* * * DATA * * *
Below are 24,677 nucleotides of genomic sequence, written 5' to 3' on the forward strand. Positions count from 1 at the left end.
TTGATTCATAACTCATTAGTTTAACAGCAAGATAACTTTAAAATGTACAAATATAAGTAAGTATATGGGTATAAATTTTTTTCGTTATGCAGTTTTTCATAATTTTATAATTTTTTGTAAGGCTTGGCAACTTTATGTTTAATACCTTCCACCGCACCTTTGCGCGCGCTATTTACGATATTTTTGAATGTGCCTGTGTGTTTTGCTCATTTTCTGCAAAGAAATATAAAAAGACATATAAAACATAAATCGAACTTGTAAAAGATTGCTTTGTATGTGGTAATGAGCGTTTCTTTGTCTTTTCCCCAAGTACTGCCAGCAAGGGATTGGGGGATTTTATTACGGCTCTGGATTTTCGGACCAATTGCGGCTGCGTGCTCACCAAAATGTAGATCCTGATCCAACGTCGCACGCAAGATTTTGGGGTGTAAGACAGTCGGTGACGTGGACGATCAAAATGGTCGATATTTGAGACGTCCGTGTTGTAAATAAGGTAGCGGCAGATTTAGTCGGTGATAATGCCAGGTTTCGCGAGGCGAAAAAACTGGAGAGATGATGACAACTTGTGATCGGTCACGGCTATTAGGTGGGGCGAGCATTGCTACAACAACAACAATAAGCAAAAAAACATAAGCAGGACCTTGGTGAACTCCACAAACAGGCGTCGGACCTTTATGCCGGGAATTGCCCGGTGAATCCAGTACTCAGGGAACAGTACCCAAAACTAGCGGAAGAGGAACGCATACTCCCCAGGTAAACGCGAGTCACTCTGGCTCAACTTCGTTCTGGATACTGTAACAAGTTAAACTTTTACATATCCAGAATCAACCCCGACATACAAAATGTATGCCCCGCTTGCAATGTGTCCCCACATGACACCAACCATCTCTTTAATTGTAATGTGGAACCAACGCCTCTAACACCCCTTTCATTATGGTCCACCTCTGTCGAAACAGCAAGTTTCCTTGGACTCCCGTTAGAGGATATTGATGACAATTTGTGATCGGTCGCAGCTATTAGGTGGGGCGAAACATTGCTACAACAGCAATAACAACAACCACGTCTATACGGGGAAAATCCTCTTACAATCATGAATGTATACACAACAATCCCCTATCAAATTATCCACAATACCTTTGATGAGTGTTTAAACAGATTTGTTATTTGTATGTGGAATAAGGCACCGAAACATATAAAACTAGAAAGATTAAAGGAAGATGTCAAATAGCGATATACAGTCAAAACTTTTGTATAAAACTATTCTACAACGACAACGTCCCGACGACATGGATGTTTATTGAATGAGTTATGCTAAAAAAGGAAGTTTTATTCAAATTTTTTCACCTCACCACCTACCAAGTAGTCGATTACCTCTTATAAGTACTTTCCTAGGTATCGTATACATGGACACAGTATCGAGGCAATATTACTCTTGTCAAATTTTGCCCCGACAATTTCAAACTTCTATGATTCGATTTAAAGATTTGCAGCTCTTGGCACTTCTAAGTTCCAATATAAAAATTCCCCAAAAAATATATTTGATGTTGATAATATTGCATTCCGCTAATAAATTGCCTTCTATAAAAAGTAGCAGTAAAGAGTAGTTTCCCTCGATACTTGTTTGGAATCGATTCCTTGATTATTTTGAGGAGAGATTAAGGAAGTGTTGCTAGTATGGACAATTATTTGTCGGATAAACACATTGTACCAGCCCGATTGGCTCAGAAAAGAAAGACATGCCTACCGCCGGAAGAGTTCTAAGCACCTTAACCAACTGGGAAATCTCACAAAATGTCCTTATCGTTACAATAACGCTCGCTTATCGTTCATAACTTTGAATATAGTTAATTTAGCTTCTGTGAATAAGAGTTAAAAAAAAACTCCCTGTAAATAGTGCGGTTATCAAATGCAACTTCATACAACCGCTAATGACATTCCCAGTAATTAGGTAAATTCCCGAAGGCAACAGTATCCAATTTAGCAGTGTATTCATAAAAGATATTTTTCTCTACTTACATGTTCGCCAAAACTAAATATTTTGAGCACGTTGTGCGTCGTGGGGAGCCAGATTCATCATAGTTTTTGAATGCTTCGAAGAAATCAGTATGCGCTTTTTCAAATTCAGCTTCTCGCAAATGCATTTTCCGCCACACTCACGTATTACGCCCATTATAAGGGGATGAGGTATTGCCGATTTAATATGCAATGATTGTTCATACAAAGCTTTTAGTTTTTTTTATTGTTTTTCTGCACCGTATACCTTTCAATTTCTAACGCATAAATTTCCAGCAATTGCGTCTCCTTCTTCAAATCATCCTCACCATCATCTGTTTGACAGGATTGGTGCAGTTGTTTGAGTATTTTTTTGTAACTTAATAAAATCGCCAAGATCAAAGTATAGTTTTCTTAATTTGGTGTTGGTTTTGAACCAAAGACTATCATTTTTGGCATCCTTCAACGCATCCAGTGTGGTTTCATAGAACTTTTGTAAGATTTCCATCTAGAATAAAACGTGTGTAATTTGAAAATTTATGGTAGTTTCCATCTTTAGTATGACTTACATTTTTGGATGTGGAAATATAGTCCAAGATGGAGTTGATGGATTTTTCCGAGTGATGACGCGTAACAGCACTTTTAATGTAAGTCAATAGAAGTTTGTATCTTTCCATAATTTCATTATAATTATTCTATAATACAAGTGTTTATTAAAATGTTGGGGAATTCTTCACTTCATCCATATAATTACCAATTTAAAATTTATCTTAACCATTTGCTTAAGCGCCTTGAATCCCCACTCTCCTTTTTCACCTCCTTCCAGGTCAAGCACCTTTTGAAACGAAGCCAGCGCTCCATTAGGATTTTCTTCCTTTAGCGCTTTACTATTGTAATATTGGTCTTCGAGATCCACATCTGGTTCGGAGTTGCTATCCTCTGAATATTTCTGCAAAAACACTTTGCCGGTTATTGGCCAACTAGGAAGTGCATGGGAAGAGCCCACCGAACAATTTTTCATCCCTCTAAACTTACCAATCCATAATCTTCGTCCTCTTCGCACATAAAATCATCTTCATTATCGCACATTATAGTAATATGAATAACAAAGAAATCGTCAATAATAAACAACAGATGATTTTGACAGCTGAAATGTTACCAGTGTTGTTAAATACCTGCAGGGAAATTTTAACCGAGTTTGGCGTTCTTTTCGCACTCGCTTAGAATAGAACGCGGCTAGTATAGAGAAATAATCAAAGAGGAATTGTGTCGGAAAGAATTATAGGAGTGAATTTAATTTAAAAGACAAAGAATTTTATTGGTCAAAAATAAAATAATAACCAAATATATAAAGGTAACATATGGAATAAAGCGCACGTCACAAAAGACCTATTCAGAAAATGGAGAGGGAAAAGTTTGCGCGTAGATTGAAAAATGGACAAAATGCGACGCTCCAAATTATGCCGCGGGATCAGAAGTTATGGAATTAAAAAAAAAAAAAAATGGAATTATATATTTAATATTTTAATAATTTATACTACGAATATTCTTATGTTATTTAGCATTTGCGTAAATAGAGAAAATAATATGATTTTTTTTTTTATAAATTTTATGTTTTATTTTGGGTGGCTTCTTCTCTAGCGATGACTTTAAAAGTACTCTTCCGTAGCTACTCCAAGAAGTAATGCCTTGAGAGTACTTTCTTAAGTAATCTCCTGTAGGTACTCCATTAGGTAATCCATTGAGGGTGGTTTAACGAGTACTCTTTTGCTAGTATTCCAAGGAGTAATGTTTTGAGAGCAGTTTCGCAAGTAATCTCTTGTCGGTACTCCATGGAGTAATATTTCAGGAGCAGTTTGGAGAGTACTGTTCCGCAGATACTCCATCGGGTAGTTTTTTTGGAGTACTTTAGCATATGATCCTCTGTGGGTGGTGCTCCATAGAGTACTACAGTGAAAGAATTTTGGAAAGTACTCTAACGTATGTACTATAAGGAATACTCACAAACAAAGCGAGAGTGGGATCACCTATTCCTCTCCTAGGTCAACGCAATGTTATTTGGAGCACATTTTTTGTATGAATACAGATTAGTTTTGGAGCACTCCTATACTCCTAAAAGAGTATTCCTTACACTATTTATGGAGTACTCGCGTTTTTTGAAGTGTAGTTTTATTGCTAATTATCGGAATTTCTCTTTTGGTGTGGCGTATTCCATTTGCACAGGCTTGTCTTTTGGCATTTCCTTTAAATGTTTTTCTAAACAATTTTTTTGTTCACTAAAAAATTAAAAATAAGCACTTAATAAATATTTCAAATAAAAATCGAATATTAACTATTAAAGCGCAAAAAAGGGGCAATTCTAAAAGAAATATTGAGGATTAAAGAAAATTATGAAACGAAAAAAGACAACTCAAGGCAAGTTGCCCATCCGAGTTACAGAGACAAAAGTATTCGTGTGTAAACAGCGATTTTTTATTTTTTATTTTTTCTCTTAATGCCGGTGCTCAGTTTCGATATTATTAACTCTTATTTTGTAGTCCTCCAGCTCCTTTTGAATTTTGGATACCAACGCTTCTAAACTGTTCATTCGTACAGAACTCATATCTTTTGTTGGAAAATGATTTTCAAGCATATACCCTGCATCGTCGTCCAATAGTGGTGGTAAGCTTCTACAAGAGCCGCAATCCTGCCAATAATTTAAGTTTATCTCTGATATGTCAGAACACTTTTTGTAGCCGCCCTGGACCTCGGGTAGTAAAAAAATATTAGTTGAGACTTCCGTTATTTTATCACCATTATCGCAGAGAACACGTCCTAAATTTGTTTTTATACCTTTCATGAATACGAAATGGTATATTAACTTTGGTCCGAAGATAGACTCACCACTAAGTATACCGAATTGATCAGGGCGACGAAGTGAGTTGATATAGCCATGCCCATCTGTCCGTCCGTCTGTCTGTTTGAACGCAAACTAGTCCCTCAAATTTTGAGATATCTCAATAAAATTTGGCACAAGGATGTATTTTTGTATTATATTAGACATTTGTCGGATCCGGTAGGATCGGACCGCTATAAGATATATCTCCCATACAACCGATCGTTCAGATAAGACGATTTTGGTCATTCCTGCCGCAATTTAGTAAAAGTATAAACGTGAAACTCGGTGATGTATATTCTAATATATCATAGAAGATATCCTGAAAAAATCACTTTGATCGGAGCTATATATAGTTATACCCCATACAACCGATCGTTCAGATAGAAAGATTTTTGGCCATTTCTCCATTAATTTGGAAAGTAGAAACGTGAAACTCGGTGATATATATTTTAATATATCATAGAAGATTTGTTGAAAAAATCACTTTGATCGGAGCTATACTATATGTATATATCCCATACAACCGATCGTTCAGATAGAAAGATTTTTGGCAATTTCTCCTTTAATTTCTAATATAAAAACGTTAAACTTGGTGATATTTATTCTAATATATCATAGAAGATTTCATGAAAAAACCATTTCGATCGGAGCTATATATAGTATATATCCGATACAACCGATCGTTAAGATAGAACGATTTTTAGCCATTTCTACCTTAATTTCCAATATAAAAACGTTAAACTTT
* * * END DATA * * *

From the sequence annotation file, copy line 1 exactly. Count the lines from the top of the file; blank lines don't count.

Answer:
Below are 24,677 nucleotides of genomic sequence, written 5' to 3' on the forward strand. Positions count from 1 at the left end.